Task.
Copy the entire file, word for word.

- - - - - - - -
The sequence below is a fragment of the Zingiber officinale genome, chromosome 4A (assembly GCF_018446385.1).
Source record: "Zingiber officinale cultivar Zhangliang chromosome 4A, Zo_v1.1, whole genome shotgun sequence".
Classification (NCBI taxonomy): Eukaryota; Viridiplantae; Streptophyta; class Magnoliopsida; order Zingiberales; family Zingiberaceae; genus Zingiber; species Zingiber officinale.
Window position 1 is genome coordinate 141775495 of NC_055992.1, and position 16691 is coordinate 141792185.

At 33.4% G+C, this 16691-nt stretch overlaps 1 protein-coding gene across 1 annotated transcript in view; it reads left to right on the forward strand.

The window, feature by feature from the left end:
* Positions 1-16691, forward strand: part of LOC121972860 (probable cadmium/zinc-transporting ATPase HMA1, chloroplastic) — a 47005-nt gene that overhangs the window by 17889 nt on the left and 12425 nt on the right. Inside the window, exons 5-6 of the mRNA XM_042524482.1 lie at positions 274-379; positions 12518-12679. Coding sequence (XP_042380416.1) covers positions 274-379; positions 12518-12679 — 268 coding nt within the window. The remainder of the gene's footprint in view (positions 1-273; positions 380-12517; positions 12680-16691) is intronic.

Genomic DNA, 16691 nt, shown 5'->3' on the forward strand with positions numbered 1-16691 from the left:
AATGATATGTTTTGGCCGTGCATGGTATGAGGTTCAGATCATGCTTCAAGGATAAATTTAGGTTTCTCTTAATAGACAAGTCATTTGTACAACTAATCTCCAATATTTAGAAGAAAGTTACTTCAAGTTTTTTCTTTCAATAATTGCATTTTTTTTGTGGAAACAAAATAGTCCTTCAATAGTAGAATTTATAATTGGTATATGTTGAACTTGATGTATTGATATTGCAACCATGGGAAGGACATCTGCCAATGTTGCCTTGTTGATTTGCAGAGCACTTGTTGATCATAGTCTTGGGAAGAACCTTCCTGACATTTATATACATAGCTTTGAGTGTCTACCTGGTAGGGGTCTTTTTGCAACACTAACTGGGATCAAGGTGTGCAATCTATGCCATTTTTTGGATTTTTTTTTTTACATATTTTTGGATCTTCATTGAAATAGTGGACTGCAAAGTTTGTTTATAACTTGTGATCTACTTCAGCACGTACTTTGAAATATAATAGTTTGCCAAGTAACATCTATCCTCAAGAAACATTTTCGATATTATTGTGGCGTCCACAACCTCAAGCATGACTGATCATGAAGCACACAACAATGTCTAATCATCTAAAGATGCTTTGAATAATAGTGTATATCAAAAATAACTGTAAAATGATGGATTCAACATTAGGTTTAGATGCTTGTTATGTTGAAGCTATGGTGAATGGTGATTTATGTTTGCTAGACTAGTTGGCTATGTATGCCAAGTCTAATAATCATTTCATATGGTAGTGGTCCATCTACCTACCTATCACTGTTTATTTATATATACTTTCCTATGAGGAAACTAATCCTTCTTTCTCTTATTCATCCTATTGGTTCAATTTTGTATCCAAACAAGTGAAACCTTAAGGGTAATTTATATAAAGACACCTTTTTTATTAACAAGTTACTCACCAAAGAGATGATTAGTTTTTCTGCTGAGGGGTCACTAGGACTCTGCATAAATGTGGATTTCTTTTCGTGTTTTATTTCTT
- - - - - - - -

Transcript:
The sequence below is a fragment of the Zingiber officinale genome, chromosome 4A (assembly GCF_018446385.1).
Source record: "Zingiber officinale cultivar Zhangliang chromosome 4A, Zo_v1.1, whole genome shotgun sequence".
Classification (NCBI taxonomy): Eukaryota; Viridiplantae; Streptophyta; class Magnoliopsida; order Zingiberales; family Zingiberaceae; genus Zingiber; species Zingiber officinale.
Window position 1 is genome coordinate 141775495 of NC_055992.1, and position 16691 is coordinate 141792185.

At 33.4% G+C, this 16691-nt stretch overlaps 1 protein-coding gene across 1 annotated transcript in view; it reads left to right on the forward strand.

The window, feature by feature from the left end:
* Positions 1-16691, forward strand: part of LOC121972860 (probable cadmium/zinc-transporting ATPase HMA1, chloroplastic) — a 47005-nt gene that overhangs the window by 17889 nt on the left and 12425 nt on the right. Inside the window, exons 5-6 of the mRNA XM_042524482.1 lie at positions 274-379; positions 12518-12679. Coding sequence (XP_042380416.1) covers positions 274-379; positions 12518-12679 — 268 coding nt within the window. The remainder of the gene's footprint in view (positions 1-273; positions 380-12517; positions 12680-16691) is intronic.

Genomic DNA, 16691 nt, shown 5'->3' on the forward strand with positions numbered 1-16691 from the left:
AATGATATGTTTTGGCCGTGCATGGTATGAGGTTCAGATCATGCTTCAAGGATAAATTTAGGTTTCTCTTAATAGACAAGTCATTTGTACAACTAATCTCCAATATTTAGAAGAAAGTTACTTCAAGTTTTTTCTTTCAATAATTGCATTTTTTTTGTGGAAACAAAATAGTCCTTCAATAGTAGAATTTATAATTGGTATATGTTGAACTTGATGTATTGATATTGCAACCATGGGAAGGACATCTGCCAATGTTGCCTTGTTGATTTGCAGAGCACTTGTTGATCATAGTCTTGGGAAGAACCTTCCTGACATTTATATACATAGCTTTGAGTGTCTACCTGGTAGGGGTCTTTTTGCAACACTAACTGGGATCAAGGTGTGCAATCTATGCCATTTTTTGGATTTTTTTTTTTACATATTTTTGGATCTTCATTGAAATAGTGGACTGCAAAGTTTGTTTATAACTTGTGATCTACTTCAGCACGTACTTTGAAATATAATAGTTTGCCAAGTAACATCTATCCTCAAGAAACATTTTCGATATTATTGTGGCGTCCACAACCTCAAGCATGACTGATCATGAAGCACACAACAATGTCTAATCATCTAAAGATGCTTTGAATAATAGTGTATATCAAAAATAACTGTAAAATGATGGATTCAACATTAGGTTTAGATGCTTGTTATGTTGAAGCTATGGTGAATGGTGATTTATGTTTGCTAGACTAGTTGGCTATGTATGCCAAGTCTAATAATCATTTCATATGGTAGTGGTCCATCTACCTACCTATCACTGTTTATTTATATATACTTTCCTATGAGGAAACTAATCCTTCTTTCTCTTATTCATCCTATTGGTTCAATTTTGTATCCAAACAAGTGAAACCTTAAGGGTAATTTATATAAAGACACCTTTTTTATTAACAAGTTACTCACCAAAGAGATGATTAGTTTTTCTGCTGAGGGGTCACTAGGACTCTGCATAAATGTGGATTTCTTTTCGTGTTTTATTTCTT